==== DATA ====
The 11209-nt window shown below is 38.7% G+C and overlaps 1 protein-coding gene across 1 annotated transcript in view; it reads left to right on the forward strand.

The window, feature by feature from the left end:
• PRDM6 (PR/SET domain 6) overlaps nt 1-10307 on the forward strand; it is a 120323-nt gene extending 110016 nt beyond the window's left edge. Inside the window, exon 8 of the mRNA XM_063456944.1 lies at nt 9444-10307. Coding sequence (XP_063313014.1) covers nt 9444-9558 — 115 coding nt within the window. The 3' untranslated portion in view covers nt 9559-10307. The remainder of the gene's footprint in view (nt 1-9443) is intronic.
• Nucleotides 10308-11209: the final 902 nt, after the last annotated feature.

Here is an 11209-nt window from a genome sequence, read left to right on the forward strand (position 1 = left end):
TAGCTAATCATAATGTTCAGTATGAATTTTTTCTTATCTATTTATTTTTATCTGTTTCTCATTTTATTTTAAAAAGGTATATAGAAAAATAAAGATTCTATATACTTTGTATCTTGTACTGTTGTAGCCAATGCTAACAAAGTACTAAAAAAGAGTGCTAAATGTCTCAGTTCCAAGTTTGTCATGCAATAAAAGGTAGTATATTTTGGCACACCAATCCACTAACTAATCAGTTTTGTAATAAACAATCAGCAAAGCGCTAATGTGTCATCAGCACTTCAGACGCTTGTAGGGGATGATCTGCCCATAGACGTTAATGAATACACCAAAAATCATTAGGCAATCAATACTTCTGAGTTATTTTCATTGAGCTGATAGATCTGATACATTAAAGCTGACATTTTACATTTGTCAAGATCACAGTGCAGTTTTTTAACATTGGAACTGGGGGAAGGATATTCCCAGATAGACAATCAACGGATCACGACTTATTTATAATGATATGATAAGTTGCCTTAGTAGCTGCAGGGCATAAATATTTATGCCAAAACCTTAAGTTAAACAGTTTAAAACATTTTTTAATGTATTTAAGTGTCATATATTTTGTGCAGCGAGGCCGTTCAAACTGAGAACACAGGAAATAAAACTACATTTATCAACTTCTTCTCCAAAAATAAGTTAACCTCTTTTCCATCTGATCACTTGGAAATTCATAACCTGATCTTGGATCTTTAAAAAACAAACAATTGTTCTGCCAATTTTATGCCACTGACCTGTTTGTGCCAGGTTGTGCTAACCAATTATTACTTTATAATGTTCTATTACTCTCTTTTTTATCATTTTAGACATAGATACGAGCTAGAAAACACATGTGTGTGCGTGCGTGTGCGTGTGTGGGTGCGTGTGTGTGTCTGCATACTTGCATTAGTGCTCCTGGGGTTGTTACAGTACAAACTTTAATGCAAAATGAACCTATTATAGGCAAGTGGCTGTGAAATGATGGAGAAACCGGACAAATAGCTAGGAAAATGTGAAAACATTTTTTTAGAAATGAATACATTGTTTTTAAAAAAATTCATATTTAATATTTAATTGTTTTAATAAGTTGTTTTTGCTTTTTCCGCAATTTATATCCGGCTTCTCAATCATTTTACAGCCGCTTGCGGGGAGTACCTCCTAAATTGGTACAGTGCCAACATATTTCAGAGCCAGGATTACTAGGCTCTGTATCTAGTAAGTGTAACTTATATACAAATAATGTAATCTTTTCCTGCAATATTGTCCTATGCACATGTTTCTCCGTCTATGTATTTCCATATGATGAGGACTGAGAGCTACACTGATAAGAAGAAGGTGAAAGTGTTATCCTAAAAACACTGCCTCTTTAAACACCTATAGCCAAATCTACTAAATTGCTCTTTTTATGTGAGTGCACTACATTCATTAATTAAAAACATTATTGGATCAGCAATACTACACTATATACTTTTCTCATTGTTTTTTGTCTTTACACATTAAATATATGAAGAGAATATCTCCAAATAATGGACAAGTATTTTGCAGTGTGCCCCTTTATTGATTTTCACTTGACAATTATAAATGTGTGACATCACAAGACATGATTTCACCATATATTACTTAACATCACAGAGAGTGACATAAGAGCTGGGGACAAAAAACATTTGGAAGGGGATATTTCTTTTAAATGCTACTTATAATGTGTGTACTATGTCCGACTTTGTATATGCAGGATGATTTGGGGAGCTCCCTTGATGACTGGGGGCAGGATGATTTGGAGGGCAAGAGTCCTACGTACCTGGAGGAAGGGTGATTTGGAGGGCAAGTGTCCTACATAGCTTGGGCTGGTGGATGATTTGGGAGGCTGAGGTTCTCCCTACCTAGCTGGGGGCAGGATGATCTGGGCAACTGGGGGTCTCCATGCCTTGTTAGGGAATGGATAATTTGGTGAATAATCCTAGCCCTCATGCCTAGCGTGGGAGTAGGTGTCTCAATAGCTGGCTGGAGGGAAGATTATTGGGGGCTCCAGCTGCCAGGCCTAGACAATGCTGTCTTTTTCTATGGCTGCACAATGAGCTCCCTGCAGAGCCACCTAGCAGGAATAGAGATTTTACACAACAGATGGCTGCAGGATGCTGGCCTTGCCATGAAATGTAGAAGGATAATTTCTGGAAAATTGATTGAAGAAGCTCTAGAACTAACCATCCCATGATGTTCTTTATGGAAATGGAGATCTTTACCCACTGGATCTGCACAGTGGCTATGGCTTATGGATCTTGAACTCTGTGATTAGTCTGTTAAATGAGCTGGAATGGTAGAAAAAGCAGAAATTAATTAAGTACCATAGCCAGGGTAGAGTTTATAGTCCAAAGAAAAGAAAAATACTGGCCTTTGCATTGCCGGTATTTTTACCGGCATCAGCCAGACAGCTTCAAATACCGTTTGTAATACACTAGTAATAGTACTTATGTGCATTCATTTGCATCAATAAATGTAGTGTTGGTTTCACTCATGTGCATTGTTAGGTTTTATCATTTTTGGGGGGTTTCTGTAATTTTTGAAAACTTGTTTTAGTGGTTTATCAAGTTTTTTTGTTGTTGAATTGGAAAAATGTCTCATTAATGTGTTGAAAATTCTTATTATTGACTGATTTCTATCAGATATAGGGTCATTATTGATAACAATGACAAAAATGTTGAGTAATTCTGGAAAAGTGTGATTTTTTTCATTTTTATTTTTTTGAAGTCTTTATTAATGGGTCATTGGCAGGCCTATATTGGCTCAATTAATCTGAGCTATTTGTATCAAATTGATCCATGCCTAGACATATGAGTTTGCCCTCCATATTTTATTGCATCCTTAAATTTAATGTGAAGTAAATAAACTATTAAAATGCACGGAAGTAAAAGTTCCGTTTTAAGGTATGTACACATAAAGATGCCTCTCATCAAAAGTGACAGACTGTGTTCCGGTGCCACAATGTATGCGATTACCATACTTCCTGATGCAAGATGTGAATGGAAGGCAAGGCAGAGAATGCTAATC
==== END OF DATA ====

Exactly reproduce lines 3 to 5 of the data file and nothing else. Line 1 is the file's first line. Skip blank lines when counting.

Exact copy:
• PRDM6 (PR/SET domain 6) overlaps nt 1-10307 on the forward strand; it is a 120323-nt gene extending 110016 nt beyond the window's left edge. Inside the window, exon 8 of the mRNA XM_063456944.1 lies at nt 9444-10307. Coding sequence (XP_063313014.1) covers nt 9444-9558 — 115 coding nt within the window. The 3' untranslated portion in view covers nt 9559-10307. The remainder of the gene's footprint in view (nt 1-9443) is intronic.
• Nucleotides 10308-11209: the final 902 nt, after the last annotated feature.

Here is an 11209-nt window from a genome sequence, read left to right on the forward strand (position 1 = left end):